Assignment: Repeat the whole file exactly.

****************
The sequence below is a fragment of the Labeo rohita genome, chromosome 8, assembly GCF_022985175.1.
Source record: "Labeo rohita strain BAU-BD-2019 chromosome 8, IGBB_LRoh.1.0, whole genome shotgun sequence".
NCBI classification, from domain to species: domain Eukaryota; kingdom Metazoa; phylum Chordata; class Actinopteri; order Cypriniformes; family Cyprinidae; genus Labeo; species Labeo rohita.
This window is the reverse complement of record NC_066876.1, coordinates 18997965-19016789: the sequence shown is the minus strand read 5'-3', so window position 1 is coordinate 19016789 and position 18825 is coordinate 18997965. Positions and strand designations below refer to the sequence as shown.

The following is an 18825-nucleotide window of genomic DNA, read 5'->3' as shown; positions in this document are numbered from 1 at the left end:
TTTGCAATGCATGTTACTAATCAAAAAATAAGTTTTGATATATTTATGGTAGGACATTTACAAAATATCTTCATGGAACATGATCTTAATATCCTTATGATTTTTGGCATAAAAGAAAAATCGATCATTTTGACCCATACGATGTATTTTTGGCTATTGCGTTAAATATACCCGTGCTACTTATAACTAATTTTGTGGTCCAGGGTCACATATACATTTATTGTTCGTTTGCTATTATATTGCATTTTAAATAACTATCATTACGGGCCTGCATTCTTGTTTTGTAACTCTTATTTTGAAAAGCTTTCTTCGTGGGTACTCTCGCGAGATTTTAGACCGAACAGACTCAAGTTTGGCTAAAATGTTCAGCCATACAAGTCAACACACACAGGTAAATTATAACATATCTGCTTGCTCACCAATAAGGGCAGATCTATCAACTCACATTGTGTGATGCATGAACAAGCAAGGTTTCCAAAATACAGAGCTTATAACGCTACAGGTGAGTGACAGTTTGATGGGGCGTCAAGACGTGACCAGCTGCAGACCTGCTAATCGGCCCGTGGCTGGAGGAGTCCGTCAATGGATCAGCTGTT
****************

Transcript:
The sequence below is a fragment of the Labeo rohita genome, chromosome 8, assembly GCF_022985175.1.
Source record: "Labeo rohita strain BAU-BD-2019 chromosome 8, IGBB_LRoh.1.0, whole genome shotgun sequence".
NCBI classification, from domain to species: domain Eukaryota; kingdom Metazoa; phylum Chordata; class Actinopteri; order Cypriniformes; family Cyprinidae; genus Labeo; species Labeo rohita.
This window is the reverse complement of record NC_066876.1, coordinates 18997965-19016789: the sequence shown is the minus strand read 5'-3', so window position 1 is coordinate 19016789 and position 18825 is coordinate 18997965. Positions and strand designations below refer to the sequence as shown.

The following is an 18825-nucleotide window of genomic DNA, read 5'->3' as shown; positions in this document are numbered from 1 at the left end:
TTTGCAATGCATGTTACTAATCAAAAAATAAGTTTTGATATATTTATGGTAGGACATTTACAAAATATCTTCATGGAACATGATCTTAATATCCTTATGATTTTTGGCATAAAAGAAAAATCGATCATTTTGACCCATACGATGTATTTTTGGCTATTGCGTTAAATATACCCGTGCTACTTATAACTAATTTTGTGGTCCAGGGTCACATATACATTTATTGTTCGTTTGCTATTATATTGCATTTTAAATAACTATCATTACGGGCCTGCATTCTTGTTTTGTAACTCTTATTTTGAAAAGCTTTCTTCGTGGGTACTCTCGCGAGATTTTAGACCGAACAGACTCAAGTTTGGCTAAAATGTTCAGCCATACAAGTCAACACACACAGGTAAATTATAACATATCTGCTTGCTCACCAATAAGGGCAGATCTATCAACTCACATTGTGTGATGCATGAACAAGCAAGGTTTCCAAAATACAGAGCTTATAACGCTACAGGTGAGTGACAGTTTGATGGGGCGTCAAGACGTGACCAGCTGCAGACCTGCTAATCGGCCCGTGGCTGGAGGAGTCCGTCAATGGATCAGCTGTT